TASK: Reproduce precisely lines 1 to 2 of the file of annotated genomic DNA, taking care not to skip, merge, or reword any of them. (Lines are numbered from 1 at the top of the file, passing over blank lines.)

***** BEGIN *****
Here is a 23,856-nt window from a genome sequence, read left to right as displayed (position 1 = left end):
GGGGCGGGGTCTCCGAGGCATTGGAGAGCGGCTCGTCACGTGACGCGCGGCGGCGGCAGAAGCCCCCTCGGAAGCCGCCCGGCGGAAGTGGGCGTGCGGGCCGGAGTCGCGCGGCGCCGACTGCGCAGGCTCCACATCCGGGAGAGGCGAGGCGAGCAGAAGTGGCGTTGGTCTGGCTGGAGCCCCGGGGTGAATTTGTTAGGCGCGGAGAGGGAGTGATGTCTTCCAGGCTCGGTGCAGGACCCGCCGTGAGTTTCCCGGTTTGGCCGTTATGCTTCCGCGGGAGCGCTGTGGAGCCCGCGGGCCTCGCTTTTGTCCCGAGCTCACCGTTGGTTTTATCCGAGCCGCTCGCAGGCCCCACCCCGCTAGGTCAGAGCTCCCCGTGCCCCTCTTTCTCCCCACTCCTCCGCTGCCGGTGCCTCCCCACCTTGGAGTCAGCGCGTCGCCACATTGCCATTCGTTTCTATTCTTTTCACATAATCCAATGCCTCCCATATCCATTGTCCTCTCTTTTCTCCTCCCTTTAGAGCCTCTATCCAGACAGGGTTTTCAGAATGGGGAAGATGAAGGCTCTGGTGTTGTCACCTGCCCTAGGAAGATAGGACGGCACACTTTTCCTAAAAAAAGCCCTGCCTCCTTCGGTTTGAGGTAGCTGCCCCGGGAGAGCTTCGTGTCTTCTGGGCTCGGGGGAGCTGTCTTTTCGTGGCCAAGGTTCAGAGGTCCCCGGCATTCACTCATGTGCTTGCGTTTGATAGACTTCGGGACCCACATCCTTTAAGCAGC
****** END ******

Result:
Here is a 23,856-nt window from a genome sequence, read left to right as displayed (position 1 = left end):
GGGGCGGGGTCTCCGAGGCATTGGAGAGCGGCTCGTCACGTGACGCGCGGCGGCGGCAGAAGCCCCCTCGGAAGCCGCCCGGCGGAAGTGGGCGTGCGGGCCGGAGTCGCGCGGCGCCGACTGCGCAGGCTCCACATCCGGGAGAGGCGAGGCGAGCAGAAGTGGCGTTGGTCTGGCTGGAGCCCCGGGGTGAATTTGTTAGGCGCGGAGAGGGAGTGATGTCTTCCAGGCTCGGTGCAGGACCCGCCGTGAGTTTCCCGGTTTGGCCGTTATGCTTCCGCGGGAGCGCTGTGGAGCCCGCGGGCCTCGCTTTTGTCCCGAGCTCACCGTTGGTTTTATCCGAGCCGCTCGCAGGCCCCACCCCGCTAGGTCAGAGCTCCCCGTGCCCCTCTTTCTCCCCACTCCTCCGCTGCCGGTGCCTCCCCACCTTGGAGTCAGCGCGTCGCCACATTGCCATTCGTTTCTATTCTTTTCACATAATCCAATGCCTCCCATATCCATTGTCCTCTCTTTTCTCCTCCCTTTAGAGCCTCTATCCAGACAGGGTTTTCAGAATGGGGAAGATGAAGGCTCTGGTGTTGTCACCTGCCCTAGGAAGATAGGACGGCACACTTTTCCTAAAAAAAGCCCTGCCTCCTTCGGTTTGAGGTAGCTGCCCCGGGAGAGCTTCGTGTCTTCTGGGCTCGGGGGAGCTGTCTTTTCGTGGCCAAGGTTCAGAGGTCCCCGGCATTCACTCATGTGCTTGCGTTTGATAGACTTCGGGACCCACATCCTTTAAGCAGC